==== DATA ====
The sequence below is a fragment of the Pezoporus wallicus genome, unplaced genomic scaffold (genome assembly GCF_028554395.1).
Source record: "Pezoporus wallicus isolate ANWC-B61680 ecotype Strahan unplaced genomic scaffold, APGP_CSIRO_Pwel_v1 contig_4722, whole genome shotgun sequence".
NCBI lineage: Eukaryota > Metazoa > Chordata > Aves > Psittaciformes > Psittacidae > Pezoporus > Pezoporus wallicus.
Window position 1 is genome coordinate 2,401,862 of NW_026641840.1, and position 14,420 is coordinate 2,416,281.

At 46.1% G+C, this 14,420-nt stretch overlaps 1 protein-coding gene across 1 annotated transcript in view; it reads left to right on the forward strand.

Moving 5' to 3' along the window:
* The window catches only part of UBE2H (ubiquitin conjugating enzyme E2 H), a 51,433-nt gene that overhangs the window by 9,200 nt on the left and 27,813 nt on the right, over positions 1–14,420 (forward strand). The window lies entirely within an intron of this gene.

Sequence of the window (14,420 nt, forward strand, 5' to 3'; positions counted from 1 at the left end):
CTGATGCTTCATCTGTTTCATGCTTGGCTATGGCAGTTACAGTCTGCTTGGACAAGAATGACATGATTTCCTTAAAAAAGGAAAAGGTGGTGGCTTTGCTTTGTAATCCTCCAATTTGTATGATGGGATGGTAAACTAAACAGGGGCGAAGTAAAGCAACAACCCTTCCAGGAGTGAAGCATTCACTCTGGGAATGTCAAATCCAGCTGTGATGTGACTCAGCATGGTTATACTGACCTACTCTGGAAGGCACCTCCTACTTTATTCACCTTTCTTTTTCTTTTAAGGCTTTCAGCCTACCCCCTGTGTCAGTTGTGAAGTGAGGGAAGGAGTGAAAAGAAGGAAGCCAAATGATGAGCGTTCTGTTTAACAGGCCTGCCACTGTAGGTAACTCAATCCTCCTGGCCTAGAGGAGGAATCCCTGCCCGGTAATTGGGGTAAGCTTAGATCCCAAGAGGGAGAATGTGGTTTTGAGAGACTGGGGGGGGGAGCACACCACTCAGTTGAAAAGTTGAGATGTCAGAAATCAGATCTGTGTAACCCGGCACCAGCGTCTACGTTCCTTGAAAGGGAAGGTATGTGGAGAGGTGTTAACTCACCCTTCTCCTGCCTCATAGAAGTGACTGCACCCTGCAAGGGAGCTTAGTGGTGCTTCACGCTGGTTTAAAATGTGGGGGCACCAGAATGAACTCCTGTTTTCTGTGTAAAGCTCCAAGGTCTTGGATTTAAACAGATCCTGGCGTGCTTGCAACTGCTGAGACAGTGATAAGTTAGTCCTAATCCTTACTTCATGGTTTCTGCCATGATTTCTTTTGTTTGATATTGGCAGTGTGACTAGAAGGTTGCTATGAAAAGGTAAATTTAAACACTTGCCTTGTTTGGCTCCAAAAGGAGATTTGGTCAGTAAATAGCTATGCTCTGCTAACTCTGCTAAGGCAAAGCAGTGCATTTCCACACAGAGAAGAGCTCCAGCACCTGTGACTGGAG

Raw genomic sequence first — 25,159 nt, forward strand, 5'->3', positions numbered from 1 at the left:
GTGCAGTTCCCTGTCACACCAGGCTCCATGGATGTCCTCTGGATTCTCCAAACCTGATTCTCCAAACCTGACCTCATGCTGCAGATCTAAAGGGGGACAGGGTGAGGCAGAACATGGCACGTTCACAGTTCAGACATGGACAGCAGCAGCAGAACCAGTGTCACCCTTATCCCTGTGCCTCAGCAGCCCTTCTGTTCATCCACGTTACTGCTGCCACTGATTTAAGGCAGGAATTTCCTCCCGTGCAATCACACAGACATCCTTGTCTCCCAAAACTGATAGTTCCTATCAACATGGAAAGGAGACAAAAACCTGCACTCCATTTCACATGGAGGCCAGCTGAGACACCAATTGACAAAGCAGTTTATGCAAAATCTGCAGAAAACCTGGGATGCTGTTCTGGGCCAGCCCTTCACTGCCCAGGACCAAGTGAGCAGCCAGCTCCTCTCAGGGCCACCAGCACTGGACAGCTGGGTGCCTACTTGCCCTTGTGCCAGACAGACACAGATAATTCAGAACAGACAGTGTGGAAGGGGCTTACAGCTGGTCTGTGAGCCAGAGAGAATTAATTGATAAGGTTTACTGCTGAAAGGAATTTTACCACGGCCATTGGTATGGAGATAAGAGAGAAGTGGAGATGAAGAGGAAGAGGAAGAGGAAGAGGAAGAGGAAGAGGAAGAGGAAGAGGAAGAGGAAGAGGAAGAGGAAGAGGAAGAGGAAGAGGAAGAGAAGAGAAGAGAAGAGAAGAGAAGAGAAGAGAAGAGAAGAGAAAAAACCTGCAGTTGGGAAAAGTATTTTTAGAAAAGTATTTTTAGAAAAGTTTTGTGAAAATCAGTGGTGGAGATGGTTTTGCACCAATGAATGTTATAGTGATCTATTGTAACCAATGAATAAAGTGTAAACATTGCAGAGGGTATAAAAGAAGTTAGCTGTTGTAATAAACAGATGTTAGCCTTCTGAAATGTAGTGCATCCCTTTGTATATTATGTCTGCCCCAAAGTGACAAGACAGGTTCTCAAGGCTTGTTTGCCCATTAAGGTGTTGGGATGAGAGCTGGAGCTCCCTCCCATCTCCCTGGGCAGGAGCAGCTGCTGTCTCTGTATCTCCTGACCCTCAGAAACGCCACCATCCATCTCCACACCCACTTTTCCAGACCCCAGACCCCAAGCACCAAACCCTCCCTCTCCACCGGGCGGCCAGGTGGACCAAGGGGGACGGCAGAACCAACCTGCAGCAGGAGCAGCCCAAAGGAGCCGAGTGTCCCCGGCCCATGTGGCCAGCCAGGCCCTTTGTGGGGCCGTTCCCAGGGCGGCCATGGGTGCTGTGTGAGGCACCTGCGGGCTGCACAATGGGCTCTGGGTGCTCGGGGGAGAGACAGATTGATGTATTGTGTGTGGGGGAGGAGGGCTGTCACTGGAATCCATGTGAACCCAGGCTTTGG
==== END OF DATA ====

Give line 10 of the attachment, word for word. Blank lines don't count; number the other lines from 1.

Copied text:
Raw genomic sequence first — 25,159 nt, forward strand, 5'->3', positions numbered from 1 at the left: